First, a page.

Conducting a Parent Interview for Special Needs Intake Forms
I have talked before about the importance of special needs ministry intake forms. Creating written intake documents is paramount to the success and safety of everyone involved. Over the past month I assisted a church in developing a VBS inclusion plan for kids with special needs. We decided to create intake documents for each participant by interviewing parents according to a “script” of sorts. At the bottom of this post is a link to the template we used for our parent interviews. After the church representative (me!) completed the parent interview and typed a summary of answers into the template, the parents were emailed a draft of our intake form for their child. The parent then reviewed the draft document. If changes were needed, they emailed us those corrections. When the document was accurate and complete, the parents returned a signed copy to our church staff. Requiring parents to read and return a signed copy of their child’s intake form prior to VBS participation serves several purposes:
- Permits parents to approve info being communicated about their child.
- Encourages parents to fully disclose their child’s needs and abilities.
- Allows the church to adequately prepare for the child.
Here’s what we learned from the interview-intake process:
Parent conversations allow the church to convey intent to accept. So even though difficult subjects were broached in our conversations that required parents to be vulnerable about their child’s challenges, we could provide assurance during the dialogue. Voice tone and the interviewer’s response can help the mother or father understand that the church volunteers are willing to work through challenges.
The intake process requires notable time for a designated coordinator. The person tasked with the role can expect 5+ hours of intake and coordination time for each participant with special needs. We budgeted 1 hour for the parent interview, 1 hour to complete a write-up (actual intake form), 1 – 2 hours to contact and coordinate the child’s placement, and 1 – 2 hours to coach and train the child’s buddies and teachers. And sometimes based on other discoveries during the intake conversation, additional follow-up was required by offering tour of the VBS environment or perhaps an introduction to other ministry leaders (e.g. Stephen Ministry).
Familiarity with special education or disability accommodation is helpful. While it is not necessary for a church to hire a special needs coordinator who is credentialed, it is tremendously helpful for the person leading the intake process to pick up on terms used by parents and to know where in the conversation to interject important follow-up questions.
Information should be documented factually and dispassionately about the child. It is important to keep records where a family’s dignity is preserved and where no assumptions or opinions are offered about a child or their family. The intake document should capture and convey information that wouldn’t be received as an attempt to label a child or issue judgment for how parents are processing or addressing their child’s disability.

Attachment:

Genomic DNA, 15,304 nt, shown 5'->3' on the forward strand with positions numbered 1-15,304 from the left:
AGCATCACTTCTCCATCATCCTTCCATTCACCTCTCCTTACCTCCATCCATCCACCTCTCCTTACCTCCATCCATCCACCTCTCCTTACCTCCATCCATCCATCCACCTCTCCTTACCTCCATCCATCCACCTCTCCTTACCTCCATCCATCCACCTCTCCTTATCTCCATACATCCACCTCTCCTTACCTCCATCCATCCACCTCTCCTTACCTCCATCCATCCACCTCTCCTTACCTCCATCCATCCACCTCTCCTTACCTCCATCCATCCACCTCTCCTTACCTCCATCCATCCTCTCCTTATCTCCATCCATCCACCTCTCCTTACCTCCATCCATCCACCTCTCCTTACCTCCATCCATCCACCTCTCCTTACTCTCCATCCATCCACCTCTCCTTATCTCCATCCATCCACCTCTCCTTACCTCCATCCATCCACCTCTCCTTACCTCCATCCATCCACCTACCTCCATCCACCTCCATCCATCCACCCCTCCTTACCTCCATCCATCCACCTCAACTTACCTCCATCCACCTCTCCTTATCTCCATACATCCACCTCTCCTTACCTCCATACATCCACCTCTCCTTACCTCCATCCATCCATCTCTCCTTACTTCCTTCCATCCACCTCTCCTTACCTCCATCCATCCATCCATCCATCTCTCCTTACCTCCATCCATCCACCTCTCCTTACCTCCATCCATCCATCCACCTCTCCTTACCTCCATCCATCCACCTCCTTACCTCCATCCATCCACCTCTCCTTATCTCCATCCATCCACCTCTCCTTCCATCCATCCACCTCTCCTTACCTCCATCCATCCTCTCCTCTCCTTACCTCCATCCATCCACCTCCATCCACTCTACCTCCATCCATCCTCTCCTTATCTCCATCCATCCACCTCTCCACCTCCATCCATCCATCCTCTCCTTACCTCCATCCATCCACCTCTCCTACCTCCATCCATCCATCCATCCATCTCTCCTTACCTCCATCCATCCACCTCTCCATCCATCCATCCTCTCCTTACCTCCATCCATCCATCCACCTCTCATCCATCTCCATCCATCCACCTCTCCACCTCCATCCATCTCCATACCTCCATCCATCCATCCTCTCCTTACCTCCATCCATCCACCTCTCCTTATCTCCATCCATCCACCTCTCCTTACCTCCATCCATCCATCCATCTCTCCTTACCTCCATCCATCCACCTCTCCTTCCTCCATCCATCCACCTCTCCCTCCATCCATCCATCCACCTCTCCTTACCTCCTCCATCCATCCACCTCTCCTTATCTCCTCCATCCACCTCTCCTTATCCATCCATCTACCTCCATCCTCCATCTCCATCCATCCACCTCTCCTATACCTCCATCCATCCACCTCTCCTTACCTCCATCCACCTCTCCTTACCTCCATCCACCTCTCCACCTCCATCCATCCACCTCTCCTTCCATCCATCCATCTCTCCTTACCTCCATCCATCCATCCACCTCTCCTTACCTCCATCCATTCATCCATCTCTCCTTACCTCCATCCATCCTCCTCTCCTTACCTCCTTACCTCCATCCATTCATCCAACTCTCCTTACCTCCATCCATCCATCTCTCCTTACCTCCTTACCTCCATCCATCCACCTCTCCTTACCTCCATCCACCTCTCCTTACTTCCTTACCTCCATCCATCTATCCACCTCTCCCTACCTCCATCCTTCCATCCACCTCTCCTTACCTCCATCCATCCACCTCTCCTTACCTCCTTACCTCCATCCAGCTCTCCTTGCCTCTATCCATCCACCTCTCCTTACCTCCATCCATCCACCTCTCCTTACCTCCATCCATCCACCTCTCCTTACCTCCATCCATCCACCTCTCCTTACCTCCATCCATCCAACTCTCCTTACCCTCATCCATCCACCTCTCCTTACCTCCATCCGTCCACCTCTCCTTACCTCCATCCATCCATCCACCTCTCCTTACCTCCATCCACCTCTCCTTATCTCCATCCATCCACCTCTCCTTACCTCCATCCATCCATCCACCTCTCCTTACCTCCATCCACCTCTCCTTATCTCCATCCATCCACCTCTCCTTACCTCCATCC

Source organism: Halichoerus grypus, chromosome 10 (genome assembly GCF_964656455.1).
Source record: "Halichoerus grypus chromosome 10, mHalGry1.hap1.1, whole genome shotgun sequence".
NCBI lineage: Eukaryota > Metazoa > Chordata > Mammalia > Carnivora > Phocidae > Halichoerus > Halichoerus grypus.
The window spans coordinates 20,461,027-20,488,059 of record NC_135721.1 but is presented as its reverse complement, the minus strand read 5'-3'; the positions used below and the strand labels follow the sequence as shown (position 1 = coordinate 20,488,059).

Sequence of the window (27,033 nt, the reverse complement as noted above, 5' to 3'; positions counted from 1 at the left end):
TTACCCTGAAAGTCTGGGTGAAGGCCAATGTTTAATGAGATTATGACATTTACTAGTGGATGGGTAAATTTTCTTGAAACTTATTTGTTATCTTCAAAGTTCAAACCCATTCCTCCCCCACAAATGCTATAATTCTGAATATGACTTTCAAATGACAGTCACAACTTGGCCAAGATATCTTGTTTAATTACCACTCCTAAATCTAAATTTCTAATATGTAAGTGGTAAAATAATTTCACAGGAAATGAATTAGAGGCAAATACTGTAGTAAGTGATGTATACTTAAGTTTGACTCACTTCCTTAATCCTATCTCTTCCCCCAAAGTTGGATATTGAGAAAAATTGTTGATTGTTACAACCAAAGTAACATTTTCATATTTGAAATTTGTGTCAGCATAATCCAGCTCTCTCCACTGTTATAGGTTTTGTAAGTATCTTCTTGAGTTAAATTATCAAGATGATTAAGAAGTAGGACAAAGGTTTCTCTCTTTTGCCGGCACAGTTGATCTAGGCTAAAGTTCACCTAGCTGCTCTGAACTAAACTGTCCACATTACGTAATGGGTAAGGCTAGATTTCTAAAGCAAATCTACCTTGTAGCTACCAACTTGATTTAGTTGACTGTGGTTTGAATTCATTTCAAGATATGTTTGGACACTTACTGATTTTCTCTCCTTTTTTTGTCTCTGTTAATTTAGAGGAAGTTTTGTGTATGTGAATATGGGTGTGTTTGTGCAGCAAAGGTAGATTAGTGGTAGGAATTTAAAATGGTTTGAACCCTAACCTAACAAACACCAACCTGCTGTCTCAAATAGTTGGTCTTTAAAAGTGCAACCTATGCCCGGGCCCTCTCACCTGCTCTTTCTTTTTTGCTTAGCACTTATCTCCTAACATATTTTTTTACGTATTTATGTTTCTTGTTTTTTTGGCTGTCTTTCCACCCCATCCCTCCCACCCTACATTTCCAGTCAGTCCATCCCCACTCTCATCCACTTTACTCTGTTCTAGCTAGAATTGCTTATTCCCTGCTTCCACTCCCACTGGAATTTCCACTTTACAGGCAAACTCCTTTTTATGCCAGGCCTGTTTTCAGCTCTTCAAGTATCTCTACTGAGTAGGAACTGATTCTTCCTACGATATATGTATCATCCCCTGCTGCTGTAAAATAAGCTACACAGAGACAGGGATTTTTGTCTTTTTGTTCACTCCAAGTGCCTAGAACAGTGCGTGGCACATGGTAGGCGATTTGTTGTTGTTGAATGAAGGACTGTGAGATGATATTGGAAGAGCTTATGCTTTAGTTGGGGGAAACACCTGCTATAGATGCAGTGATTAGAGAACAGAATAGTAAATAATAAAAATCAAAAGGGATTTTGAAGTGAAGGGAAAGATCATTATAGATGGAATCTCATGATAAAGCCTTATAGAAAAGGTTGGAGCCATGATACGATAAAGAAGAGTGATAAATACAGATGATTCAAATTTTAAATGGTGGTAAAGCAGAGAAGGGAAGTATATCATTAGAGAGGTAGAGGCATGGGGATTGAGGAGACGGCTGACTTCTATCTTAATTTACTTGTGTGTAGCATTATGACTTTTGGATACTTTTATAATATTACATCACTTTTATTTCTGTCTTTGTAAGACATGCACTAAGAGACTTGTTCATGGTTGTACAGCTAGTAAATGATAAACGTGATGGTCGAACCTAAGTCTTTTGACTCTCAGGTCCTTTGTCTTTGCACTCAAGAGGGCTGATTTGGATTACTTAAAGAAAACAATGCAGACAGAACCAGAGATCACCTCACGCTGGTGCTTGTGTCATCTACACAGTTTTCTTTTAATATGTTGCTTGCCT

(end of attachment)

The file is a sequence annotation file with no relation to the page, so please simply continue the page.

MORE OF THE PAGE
A documented intake interview benefits everyone serving the child. Because of busy schedules and unexpected illnesses, there was never a time our ministry team could meet with every buddy or volunteer who might serve a specific child. However, we were able to provide a copy of the intake interview (even at the last minute), to the relevant ministry servants. (Be sure to note the privacy guidelines on the attached intake form.) Repeatedly, we saw where the teachers who were provided access to the information about a child were enabled to show extra grace, modify a lesson, or encourage a peer to interact with the child.
The signed intake form becomes part of the church’s risk management policy. Following a standard intake process reduces potential problems and risk. Because issues are addressed in the intake interview about a child’s medical needs, allergies, and behaviors, the church has the opportunity to prevent or appropriately respond to an undesirable situation. In 2011 I included a child with autism in the kindergarten class I was teaching at VBS. I used the intake questionnaire to interview the mother before our friend attended VBS. During the conversation the mother revealed that the child was prone to seizures and described a behavior that would surface as a warning just before a medical emergency. I asked several followup questions and then documented how our team could prevent injury and respond appropriately to that situation. Because the child’s buddy had read the intake questionnaire I had prepared, she responded beautifully when she recognized the seizure warning behavior and sat the child down on the ground.
In the following document, I have taken the intake form that many of you have seen before and explained in red why each question is important to ask during the parent interview and what type of follow-up questions may be needed: Intake Conversations from WWWdotTheInclusiveChurchdotcom – Amy Fenton Lee – June 2012
Note: Pardon the request at the top of the above linked document. It is my intent to provide free information and content to help individual churches. Like many writers, I appreciate a request for permission before others use the material to teach their own workshops or develop content for their own websites and para-church ministries. Many of the posts on this blog have content that I use in other websites and publications, becoming copyrighted and providing an income to sustain my ministry.
I’d love to hear from you. How does your church document and share information about participants? How often do you require parents to update their child’s information/form? Have you ever seen where the intake process benefitted a child or a ministry servant? ~ Amy Fenton Lee
Like this post or any of its content? See Rules for Repost,